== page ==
Another triangulation that leads us down the path to the underworld appears in the lines, “Follow me close – I’m going to Bally-Na-Lee / I’ll lose my mind if you don’t come with me.” When Dylan first released “I Contain Multitudes” as a single, he sent a lot of fans straight to their search engines to figure out this obscure allusion. Outside of Ireland, relatively few listeners knew that Ballinalee is a small town in County Longford. Click on its Wikipedia entry and you’ll learn that the town is mentioned in “The Lass from Bally-na-Lee” by Antoine Ó Raifteiri, a wandering Irish bard from the late 18th and early 19th centuries.
I’ll admit that I wasn’t familiar with this poem, but as a scholar and teacher of modern Irish literature, I am familiar with the figure of “Blind Raftery.” William Butler Yeats mentions him prominently in multiple works, most notably “The Tower.” I’m not alone in suspecting that Dylan triangulates his way back to Blind Raftery by way of Yeats.
Yeats lived in an Anglo-Norman tower in County Galway’s Ballylee, which is awfully close to the name Dylan uses in “I Contain Multitudes.” Thoor Ballylee (“Thoor” is Irish for “Tower”) became more than a residence for Yeats. It served as his personal stake in the noble but fractious history of Ireland, and as an emblematic inspiration for his poetry—most notably in the The Tower (1928) and The Winding Stair and Other Poems (1929)—his first poetry volumes published after he won the 1923 Nobel Prize in Literature. Yeats is the poet laureate of aging and mortality, and “The Tower” is perhaps his most profound meditation on what legacy he will leave behind, and how an aging poet can continue to create relevant art.
Yeats discusses Blind Raftery as a fellow muse poet. Raftery was inspired to write a love song about a local woman, and the song was so intoxicating to some listeners that a man actually died trying to seek out the enchantress from the song. As Yeats tells it in “The Tower,” “Music had driven their wits astray— / And one of them drowned in the great bog of Cloone.” The moral Yeats draws from this example is: “if I triumph, I must make men mad.” A man so drunk with love that he follows after a woman unto death. Sound familiar? It’s the old song of love and death sung by Raftery, sung again by Yeats, and sung yet again by Dylan. And it’s a variant of the Orpheus and Eurydice myth.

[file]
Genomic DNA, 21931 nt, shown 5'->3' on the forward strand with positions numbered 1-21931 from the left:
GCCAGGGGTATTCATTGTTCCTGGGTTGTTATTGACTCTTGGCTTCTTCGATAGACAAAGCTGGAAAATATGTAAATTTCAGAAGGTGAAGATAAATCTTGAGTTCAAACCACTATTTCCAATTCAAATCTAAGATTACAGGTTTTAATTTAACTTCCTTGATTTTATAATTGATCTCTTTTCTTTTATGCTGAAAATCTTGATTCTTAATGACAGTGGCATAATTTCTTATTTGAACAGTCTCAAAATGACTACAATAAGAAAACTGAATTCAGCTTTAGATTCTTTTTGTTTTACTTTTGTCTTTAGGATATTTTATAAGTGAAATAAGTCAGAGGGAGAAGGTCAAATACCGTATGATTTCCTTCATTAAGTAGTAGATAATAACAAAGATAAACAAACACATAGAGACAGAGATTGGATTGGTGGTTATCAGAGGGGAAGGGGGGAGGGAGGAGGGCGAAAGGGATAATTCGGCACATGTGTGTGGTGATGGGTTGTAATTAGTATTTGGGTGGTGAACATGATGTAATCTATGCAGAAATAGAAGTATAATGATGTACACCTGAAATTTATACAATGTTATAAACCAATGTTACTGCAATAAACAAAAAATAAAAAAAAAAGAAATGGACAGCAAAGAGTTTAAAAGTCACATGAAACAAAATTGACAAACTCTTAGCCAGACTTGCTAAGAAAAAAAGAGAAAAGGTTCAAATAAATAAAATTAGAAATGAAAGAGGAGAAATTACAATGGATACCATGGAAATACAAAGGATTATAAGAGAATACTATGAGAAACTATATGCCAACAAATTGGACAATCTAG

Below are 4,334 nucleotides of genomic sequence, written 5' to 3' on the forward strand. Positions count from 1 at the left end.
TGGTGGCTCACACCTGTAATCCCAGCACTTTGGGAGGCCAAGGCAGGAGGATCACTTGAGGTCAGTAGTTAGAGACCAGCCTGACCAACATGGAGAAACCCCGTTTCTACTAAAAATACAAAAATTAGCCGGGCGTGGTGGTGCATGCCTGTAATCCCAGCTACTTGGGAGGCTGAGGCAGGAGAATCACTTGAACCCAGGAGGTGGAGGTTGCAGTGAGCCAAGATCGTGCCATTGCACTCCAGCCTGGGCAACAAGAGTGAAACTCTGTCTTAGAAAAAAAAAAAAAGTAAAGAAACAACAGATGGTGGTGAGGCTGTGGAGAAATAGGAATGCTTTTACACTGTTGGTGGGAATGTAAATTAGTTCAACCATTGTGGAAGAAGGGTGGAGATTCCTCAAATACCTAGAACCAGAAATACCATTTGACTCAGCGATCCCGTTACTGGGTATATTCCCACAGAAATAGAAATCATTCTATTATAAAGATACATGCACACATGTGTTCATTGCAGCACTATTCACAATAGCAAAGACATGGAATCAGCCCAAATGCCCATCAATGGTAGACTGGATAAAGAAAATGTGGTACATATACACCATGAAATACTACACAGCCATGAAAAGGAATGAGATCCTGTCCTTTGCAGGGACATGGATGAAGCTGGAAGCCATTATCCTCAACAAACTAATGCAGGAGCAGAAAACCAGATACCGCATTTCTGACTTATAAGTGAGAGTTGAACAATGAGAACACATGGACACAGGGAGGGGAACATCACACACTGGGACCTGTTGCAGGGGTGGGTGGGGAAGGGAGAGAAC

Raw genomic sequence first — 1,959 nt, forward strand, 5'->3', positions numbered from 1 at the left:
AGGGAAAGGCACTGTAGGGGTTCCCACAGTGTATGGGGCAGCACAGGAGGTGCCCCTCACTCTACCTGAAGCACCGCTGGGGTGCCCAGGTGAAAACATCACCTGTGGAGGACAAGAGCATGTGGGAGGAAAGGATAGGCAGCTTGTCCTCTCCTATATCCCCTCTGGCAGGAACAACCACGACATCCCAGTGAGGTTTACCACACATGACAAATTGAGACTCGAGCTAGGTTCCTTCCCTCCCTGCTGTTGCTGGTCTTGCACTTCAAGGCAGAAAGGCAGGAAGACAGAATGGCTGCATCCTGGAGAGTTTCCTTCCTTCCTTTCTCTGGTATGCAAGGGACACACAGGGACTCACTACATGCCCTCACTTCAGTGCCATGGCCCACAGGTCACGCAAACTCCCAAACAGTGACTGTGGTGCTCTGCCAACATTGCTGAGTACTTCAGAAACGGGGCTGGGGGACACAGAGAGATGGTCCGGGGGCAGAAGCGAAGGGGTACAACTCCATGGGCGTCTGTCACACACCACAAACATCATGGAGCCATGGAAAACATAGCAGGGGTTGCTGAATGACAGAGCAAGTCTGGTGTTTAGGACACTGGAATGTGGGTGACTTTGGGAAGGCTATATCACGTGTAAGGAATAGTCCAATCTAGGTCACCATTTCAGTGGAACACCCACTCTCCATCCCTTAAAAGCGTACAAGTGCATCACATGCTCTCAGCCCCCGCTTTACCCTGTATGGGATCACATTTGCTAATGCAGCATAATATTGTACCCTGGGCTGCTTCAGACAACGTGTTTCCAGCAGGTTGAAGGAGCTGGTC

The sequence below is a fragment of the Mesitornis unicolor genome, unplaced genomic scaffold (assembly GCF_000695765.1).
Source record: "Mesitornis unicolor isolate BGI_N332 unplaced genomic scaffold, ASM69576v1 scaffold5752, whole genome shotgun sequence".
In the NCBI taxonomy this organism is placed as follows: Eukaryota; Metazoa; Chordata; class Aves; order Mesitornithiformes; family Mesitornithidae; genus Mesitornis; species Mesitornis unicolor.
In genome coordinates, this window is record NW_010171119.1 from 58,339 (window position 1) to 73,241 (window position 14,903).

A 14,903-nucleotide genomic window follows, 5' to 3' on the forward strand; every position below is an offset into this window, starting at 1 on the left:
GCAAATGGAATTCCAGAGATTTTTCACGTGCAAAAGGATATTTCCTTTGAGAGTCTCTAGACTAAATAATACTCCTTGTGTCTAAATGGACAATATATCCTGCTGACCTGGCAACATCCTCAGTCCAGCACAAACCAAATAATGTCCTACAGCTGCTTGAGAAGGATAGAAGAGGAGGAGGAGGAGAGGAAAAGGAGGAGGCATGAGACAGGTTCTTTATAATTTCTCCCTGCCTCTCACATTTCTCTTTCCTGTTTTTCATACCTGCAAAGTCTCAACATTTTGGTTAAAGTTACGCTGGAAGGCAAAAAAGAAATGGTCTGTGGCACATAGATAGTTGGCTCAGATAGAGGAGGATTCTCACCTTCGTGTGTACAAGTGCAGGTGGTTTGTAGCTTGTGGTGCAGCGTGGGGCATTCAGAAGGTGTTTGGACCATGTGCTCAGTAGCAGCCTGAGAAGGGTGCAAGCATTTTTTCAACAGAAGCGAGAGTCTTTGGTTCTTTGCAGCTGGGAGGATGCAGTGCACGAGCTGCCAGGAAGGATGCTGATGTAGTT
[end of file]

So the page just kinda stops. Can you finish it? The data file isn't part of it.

I was pleased (and reassured) to come across Niall Brennan’s blog post on High Summer Street while researching this piece. Brennan likewise connects “I Contain Multitudes” with Raftery and Yeats. In Brennan’s reading of “The Tower,” he finds,
Yeats makes a courageous attempt to explore his creative past, present and future in some detail. In the short opening section he writes of how he must “bid the Muse go pack” and “choose the sages Plato and Plotinus for a friend,” perhaps a reflection on how the Nobel recognition has now trapped him, has in effect made him into a kind of monument or mausoleum.
You can see why Dylan would be especially interested in revisiting an elderly laureate’s musings on these subjects in the aftermath of his own Nobel selection.
Like Yeats, Dylan was not ready to retire or “bid the Muse go pack” just because he won literature’s biggest lifetime achievement award. He ain’t dead yet, his bell still rings. But mortality weighs on his mind in Rough and Rowdy Ways. Once again, mythical figures and archetypal narratives provide guidance for his meditation. Dylan retraces the trail to the underworld, a descent that leads simultaneously downward and inward: “I’ll keep the path open – the path in my mind / I’ll see to it that there’s no love left behind.” Ah, but as Orpheus can attest, in order to see that no love is left behind, you first have to look back.
The Orphic singer of RARW is a man of many moods. In certain songs, he is filled with swaggering defiance. For instance, in “False Prophet” he saunters down to hell like he owns the joint. He’s puffed up and ready to take on all rivals: